India has approved a long-pending policy reform allowing foreign airlines to buy stakes of up to 49% in the country’s local carriers.
Though Foreign Direct Investment (FDI) was previously allowed in the aviation sector, foreign airlines were prohibited from investing in Indian carriers, says Civil Aviation Minister Ajit Singh.
“Until now, foreign airlines were allowed to participate in the equity of companies operating cargo airlines, helicopter and seaplane services, but not in the equity of an air transport undertaking operating scheduled and non-scheduled air transport services,” Singh notes. That restriction is now lifted, and foreign airlines can now own up to 49% of an Indian carrier.
The decision is expected to pave the way for much-needed equity infusion into the country’s cash-strapped airlines.
“The issue of permitting FDI by foreign airlines in the equity of an air transport undertaking operating scheduled and non-scheduled air transport services has been under consideration of government for some time,” says Singh.
“There has been a need to consider financing options available for private airlines in the country, for their operations and service upgradation, and to enable them to compete with other global carriers. Denial of access to foreign capital could result in the collapse of many of our domestic airlines, creating a systemic risk for financial institutions, and a vital gap in the country’s infrastructure,” he adds.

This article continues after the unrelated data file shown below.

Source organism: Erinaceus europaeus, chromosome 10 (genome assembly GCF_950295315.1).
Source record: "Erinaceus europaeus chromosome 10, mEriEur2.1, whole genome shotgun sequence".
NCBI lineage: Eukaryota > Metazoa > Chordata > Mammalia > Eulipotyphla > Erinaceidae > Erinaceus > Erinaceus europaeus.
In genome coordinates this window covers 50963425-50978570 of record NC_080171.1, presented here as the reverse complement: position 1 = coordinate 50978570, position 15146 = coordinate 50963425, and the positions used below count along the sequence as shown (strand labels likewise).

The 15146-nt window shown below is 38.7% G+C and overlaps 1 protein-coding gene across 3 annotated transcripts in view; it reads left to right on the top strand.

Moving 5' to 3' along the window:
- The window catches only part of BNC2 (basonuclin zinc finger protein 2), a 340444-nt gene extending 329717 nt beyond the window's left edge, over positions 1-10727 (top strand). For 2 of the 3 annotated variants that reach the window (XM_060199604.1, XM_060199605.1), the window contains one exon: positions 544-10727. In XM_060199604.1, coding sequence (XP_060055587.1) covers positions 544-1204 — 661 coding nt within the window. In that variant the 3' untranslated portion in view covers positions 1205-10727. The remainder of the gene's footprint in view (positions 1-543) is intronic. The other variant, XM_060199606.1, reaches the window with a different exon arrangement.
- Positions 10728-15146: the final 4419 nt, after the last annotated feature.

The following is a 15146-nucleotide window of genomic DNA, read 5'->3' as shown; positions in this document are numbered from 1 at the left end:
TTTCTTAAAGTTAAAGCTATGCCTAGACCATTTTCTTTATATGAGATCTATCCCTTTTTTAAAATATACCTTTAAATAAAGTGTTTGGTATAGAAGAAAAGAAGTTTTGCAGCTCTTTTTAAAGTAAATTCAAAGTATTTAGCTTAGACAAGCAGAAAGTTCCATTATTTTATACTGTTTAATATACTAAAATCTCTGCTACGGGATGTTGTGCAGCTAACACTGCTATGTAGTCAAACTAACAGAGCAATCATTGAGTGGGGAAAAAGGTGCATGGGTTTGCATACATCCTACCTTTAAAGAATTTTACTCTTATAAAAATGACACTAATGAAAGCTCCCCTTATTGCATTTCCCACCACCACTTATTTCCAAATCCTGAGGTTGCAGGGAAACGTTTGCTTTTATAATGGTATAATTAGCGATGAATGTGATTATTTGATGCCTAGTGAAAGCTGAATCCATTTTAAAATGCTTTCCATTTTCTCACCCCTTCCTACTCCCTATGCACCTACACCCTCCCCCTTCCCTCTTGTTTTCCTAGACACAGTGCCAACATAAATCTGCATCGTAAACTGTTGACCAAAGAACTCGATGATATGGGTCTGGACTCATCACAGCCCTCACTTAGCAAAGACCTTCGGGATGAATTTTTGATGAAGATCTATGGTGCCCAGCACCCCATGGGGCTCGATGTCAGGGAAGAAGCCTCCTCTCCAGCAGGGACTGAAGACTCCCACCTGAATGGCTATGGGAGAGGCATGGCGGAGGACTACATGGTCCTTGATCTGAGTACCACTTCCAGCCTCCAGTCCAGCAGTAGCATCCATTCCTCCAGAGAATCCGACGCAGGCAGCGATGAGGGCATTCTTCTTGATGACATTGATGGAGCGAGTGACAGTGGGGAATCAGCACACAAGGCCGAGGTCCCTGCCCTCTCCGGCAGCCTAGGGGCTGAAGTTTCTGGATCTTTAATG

The total FDI inflows into the air transport sector from January 2000 to April 2012 totaled $434.75 million, constituting 0.25% of the total FDI inflows into the country.
Indian carriers, such as privately owned Kingfisher Airlines and SpiceJet, have been urging the government to allow foreign airlines to buy stakes, saying it would enable Indian airlines to raise much-needed funds.
IndigGo is the only airline in India to post a profit in the fiscal year ending March 31.
“Removing the existing restriction on investment by foreign airlines would assist in bringing in strategic investors into the civil aviation sector,” says Singh, adding, “Higher foreign investment inflows are necessary at the present juncture, in order to strengthen the sector.”
While relaxing investment rules, India still requires an airline’s chairman and at least two-thirds of the directors to be Indian citizens, and substantial ownership and effective control must be vested in Indian nationals.